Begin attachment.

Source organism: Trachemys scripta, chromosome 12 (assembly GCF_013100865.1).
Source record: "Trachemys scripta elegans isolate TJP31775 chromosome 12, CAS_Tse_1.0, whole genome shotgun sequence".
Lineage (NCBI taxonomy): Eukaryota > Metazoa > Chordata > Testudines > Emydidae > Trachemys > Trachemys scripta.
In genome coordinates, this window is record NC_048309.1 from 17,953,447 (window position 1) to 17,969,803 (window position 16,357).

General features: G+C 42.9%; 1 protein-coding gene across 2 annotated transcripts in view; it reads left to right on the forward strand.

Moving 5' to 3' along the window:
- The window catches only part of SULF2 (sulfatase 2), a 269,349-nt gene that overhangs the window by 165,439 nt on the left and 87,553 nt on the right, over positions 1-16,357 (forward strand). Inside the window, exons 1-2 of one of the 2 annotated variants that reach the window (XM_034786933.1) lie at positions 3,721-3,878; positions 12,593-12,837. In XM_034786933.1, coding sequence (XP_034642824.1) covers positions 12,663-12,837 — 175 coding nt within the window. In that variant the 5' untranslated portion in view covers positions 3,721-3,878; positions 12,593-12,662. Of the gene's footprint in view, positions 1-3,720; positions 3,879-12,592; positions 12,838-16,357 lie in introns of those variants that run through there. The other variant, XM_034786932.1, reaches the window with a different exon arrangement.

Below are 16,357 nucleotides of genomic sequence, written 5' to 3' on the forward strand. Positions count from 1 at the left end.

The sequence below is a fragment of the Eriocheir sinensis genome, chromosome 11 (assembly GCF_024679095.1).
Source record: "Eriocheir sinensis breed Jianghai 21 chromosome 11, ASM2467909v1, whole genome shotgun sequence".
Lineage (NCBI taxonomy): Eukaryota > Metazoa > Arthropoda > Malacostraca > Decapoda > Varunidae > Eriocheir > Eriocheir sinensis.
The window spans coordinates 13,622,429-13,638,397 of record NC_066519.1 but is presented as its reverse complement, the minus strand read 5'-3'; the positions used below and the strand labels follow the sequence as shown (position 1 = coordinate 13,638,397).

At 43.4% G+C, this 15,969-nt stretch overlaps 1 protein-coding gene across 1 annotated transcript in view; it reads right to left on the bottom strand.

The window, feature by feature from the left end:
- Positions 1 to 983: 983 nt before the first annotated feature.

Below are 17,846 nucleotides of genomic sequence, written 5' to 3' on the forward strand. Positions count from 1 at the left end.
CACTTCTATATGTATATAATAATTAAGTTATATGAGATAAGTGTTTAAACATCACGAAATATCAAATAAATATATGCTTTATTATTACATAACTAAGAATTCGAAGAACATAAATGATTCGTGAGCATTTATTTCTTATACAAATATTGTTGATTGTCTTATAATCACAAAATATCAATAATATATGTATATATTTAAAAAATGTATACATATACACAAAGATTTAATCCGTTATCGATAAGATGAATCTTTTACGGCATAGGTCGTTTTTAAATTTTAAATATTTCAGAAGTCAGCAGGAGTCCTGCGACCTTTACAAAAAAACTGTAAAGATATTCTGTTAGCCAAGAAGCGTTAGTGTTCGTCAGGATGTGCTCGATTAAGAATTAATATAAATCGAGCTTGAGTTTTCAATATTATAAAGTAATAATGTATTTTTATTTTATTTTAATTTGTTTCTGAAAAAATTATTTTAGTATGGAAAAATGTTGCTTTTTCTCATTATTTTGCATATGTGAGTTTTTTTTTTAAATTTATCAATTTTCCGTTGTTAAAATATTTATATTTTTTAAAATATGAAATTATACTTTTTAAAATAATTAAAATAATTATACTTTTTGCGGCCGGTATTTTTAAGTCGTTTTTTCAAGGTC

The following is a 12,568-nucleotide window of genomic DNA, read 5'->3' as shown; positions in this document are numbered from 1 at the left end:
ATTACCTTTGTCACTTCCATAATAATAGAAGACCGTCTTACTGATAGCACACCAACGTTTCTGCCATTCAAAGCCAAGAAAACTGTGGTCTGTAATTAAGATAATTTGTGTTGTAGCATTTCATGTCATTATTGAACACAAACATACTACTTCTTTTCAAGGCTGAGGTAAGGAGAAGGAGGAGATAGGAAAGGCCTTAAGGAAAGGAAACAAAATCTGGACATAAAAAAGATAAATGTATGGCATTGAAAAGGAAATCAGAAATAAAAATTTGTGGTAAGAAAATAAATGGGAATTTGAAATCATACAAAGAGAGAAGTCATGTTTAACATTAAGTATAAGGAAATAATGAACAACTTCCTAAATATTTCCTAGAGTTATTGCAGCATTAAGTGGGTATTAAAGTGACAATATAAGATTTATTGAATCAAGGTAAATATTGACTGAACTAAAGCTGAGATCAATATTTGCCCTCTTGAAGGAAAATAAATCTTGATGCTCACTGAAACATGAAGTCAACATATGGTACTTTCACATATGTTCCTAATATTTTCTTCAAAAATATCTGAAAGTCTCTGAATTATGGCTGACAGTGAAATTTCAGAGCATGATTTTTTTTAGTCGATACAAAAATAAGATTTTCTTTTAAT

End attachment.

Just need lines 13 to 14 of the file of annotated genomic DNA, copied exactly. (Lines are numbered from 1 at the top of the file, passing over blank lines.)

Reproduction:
At 43.4% G+C, this 15,969-nt stretch overlaps 1 protein-coding gene across 1 annotated transcript in view; it reads right to left on the bottom strand.

The window, feature by feature from the left end: